Federal Judge deals big setback to Trump on 'Dreamers' programme

Judge orders reopening of DACA after 90-day delay

Judge orders reopening of DACA after 90-day delay

DACA allowed immigrants brought to the USA illegally as children, known as Dreamers, to stay and work legally under renewable permits.

The Trump administration had sought to phase out the program starting last month, but two previous federal rulings stalled its efforts. Bates was the first Republican-nominated judge to smack the Trump administration.

Judge John D. Bates said in his ruling on Tuesday that ending the program was "arbitrary and capricious because the Department failed to adequately to explain its conclusion that the program was unlawful". Neither of those rulings-by judges in NY and San Francisco-ordered the government to resume accepting new applications for protection under DACA, making Bates' ruling the strongest one so far. This should give the US Government, and the Trump administration enough time to explain their decision for canceling the program.

In the Texas trial court, U.S. District Judge Andrew Hanen of the Southern District of Texas had embraced "illegal alien" because, he wrote, "it is the term used by the Supreme Court in its latest pronouncement pertaining to this area of the law".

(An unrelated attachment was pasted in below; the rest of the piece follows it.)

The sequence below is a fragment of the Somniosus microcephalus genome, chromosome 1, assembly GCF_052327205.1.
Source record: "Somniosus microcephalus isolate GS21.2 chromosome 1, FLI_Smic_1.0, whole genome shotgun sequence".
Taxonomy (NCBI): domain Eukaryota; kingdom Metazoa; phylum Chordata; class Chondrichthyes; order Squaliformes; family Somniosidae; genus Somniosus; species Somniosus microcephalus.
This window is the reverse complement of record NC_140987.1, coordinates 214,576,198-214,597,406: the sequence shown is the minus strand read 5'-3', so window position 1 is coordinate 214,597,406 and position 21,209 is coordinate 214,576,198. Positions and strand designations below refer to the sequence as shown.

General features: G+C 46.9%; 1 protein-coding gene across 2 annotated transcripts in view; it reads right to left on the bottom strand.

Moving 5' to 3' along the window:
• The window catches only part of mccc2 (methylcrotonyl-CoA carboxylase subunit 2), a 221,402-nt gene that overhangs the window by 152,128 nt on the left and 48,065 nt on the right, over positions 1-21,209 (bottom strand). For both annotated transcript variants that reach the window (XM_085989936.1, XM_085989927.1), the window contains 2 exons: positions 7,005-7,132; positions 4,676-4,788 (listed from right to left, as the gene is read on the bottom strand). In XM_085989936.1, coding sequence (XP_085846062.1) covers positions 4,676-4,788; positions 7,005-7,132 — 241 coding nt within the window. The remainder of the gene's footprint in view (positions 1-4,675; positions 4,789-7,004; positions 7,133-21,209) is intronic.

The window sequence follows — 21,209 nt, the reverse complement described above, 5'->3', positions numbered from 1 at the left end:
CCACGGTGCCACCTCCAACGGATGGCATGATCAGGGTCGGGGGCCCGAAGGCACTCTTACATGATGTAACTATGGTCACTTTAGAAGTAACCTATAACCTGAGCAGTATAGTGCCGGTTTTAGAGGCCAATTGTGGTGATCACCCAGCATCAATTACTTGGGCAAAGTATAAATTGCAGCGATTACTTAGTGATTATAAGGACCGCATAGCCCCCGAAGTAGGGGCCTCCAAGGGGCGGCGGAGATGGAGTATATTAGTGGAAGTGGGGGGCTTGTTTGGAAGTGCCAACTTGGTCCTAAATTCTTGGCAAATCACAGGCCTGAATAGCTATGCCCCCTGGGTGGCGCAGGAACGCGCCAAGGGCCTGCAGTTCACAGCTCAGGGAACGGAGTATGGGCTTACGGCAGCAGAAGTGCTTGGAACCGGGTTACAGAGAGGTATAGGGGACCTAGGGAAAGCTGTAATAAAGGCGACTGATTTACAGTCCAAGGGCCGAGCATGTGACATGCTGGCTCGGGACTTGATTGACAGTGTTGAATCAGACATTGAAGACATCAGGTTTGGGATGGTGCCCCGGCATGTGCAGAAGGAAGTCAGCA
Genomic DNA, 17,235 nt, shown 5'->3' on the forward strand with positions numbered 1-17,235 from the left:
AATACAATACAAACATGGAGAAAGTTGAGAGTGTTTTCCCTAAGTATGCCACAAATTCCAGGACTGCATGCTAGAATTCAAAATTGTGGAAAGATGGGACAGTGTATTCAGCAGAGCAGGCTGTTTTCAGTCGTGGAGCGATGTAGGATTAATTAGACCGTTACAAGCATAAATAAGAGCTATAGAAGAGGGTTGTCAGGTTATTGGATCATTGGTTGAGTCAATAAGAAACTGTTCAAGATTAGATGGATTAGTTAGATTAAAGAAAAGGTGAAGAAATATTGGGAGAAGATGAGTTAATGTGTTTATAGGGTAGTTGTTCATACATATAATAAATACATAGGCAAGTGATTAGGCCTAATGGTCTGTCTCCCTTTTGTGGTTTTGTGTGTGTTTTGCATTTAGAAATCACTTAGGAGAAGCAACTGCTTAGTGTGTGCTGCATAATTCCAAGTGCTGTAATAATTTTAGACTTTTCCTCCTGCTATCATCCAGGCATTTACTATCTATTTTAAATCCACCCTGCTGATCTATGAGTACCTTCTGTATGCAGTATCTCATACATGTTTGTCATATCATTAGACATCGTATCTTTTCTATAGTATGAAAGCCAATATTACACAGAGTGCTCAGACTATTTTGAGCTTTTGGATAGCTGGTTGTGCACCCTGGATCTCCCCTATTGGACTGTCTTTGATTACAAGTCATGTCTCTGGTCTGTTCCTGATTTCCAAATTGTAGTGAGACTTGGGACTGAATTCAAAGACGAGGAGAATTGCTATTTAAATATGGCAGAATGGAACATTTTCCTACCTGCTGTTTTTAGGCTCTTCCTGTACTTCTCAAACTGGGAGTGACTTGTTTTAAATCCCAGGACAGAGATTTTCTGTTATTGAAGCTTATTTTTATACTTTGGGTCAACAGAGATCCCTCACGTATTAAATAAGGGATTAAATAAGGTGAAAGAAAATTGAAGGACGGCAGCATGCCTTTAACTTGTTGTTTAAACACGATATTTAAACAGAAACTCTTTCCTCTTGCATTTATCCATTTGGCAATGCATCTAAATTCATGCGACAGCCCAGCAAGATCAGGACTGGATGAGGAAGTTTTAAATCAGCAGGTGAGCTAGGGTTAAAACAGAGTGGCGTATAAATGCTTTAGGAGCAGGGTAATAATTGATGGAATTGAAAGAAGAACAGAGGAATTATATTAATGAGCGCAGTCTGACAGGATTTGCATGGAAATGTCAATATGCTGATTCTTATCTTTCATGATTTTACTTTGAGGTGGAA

"The Department's decision to rescind DACA was predicated primarily on its legal judgment that the program was unlawful".

Judge Bates gave the justice department 90 days to try and prove that the DACA program is unlawful.

Justice Department spokesman Devin O'Malley said in a statement that the agency will continue to "vigorously defend" its decision.

The DACA program now enrolls almost 700,000 young immigrants in the U.S.

The head of an MU Latino student group said Wednesday a court ruling to protect the Deferred Action for Child Arrivals (DACA) program is welcome news.

DHS said it will appeal the judge's opinion. "As the court noted, 'neither the meager legal reasoning nor the assessment of litigation risk provided by [the Department of Homeland Security]' is enough to support the government's decision to end the program". Bates said that he did not believe the Trump administration provided a strong enough case for why the program should end.

Bates' ruling Tuesday night comes in a pair of cases whose lead plaintiffs are the NAACP and Princeton University.

Trump has yet to comment on the decision on Twitter. He said the government could offer a "coherent" argument for how DACA conflicts with immigration law, or that it violates the president's constitutional duty to "take Care that the Laws be faithfully executed".

The Supreme Court has already declined an administration request to leapfrog those courts and consider the DACA rescission immediately.

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